But not the less the torture was laid upon him, and when he was under it he was asked why he had uttered those retracting words. Men were not demons in those days, and yet nothing but confessions of guilt were held a reason for release from torture. The answer came: “I said it that I might seem good; tear me no more, I will tell you

the truth."

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There were Florentine assessors at this new trial, and those words of twofold retractation had soon spread. They filled Romola with dismayed uncertainty.

"But” it flashed across her "there will come a moment when he may speak. When there is no dread hanging over him but the dread of falsehood, when they have brought him into the presence of death, when he is lifted above the people, and looks on them for the last time, they cannot hinder him from speaking a last decisive word. I will be there.”

Three days after, on the 23rd of May, 1498, there was again a long narrow platform stretching across the great piazza, from the Palazzo Vecchio towards the Tetta de'Pisani. But there was no grove of fuel as before: instead of that, there was one great heap of fuel placed on the circular area which made the termination of the long narrow platform. And above this heap of fuel rose a gibbet with three halters on it; a gibbet which, having two arms, still looked so much like a cross as to make some beholders uncomfortable, though one arm had been truncated to avoid the resemblance.

On the marble terrace of the Palazzo were three tribunals; one near the door for the Bishop, who was to perform the ceremony of degradation of Fra Girolamo and the two brethren who were to suffer as his followers and accomplices; another for the Papal Commissaries, who were to pronounce them heretics and schismatics, and deliver them over to the secular arm; and a third, close to Marzocco, at the corner of the terrace where the platform began, for the Gonfaloniere, and the Eight who were to pronounce the sentence of death.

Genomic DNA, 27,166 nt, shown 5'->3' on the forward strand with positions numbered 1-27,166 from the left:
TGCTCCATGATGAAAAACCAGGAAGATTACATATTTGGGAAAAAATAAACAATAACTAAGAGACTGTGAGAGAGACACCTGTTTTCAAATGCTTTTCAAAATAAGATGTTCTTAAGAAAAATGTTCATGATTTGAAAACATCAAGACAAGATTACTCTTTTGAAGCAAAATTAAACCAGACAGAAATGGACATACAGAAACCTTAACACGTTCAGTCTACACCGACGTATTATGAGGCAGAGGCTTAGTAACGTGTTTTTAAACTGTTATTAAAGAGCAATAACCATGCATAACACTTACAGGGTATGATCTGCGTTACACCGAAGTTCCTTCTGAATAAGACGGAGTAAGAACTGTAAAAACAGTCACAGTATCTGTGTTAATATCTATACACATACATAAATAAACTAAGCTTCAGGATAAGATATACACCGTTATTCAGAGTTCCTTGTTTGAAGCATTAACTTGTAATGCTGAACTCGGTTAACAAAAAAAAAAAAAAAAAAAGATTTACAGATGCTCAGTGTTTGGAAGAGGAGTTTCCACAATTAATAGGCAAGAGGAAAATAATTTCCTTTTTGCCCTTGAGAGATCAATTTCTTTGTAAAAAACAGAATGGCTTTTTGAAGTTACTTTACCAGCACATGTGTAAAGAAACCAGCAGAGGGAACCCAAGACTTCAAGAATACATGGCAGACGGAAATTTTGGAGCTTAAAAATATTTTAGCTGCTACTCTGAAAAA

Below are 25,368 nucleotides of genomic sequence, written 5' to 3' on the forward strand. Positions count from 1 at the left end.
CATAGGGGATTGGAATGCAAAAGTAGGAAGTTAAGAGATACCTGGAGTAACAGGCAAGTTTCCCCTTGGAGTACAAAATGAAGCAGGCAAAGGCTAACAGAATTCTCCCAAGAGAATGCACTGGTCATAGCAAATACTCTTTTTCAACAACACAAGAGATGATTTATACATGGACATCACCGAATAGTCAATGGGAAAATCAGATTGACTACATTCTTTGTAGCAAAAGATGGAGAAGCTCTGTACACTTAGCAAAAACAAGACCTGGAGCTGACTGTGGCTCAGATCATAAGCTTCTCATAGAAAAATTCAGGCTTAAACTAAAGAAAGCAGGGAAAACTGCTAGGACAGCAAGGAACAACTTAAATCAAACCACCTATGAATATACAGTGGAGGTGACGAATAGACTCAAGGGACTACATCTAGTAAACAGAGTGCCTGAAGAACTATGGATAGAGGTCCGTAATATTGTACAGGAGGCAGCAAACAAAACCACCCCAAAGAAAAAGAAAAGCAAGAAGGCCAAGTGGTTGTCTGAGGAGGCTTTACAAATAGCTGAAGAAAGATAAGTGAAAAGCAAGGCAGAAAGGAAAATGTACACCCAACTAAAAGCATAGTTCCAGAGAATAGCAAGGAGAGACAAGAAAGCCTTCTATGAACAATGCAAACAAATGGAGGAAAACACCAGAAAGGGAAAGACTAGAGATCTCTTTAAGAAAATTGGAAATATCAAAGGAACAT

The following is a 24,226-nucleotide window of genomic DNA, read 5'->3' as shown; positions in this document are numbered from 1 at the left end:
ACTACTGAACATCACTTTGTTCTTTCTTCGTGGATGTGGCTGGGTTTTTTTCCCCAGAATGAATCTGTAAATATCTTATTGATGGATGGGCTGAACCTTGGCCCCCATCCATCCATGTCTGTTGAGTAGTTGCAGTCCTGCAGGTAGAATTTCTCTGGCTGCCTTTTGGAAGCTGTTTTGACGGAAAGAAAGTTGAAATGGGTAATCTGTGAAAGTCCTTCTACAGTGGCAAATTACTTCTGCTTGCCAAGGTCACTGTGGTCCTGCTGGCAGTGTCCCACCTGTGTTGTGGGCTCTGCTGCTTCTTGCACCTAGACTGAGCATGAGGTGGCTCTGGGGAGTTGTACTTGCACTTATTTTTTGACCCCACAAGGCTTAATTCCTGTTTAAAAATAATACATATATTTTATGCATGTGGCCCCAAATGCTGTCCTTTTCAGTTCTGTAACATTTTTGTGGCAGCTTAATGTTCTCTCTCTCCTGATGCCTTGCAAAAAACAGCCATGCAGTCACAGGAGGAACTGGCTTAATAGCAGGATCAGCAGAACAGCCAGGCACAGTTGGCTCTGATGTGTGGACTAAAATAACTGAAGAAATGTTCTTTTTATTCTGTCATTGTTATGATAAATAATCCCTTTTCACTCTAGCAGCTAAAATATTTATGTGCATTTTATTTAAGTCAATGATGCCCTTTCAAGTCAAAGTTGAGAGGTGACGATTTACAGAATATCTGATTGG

Again the piazza was thronged with expectant faces: again there was to be a great fire kindled. In the majority of the crowd that pressed around the gibbet the expectation was that of ferocious hatred, or of mere hard curiosity to behold a barbarous sight. But there were still many spectators on the wide pavement, on the roofs, and at the windows, who, in the midst of their bitter grief and their own endurance of insult as hypocritical Piagnoni, were not without a lingering hope, even at this eleventh hour, that God would interpose, by some sign, to manifest their beloved prophet as His servant. And there were yet more who looked forward with trembling eagerness, as Romola did, to that final moment when Savonarola might say, “O people, I was innocent of deceit.”

Romola was at a window on the north side of the piazza, far away from the marble terrace where the tribunals stood; and near her, also looking on in painful doubt concerning the man who had won his early reverence, was a young Florentine of two-and-twenty, named Jacopo Nardi, afterwards to deserve honour as one of the very few who, feeling Fra Girolamo's eminence, have written about him with the simple desire to be veracious. He had said to Romola, with respectful gentleness, when he saw the struggle in her between her shuddering horror of the scene and her yearning to witness what might happen in the last moment,

“Madonna, there is no need for you to look at these cruel things. I will tell you when he comes out of the Palazzo. Trust to me; I know what you would see.”

Romola covered her face, but the hootings that seemed to make the hideous scene still visible could not be shut out. At last her arm was touched, and she heard the words, "He comes.” She looked towards the Palace, and could see Savonarola led out in his Dominican garb; could see him standing before the Bishop, and being stripped of the black mantle, the white scapulary and long white tunic, till he stood in a close woollen under-tunic, that told of no sacred office, no rank. He had been degraded, and cut off from the Church Militant.

The baser part of the multitude delight in degradations, apart from any hatred; it is the satire they best understand. There was a fresh hoot of triumph as the three degraded Brethren passed on to the tribunal of the Papal Commissaries, who were to pronounce them schismatics and heretics. Did not the prophet look like a schismatic and heretic now? It is easy to believe in the damnable state of a man who stands stripped and degraded.

Then the third tribunal was passed – that of the Floren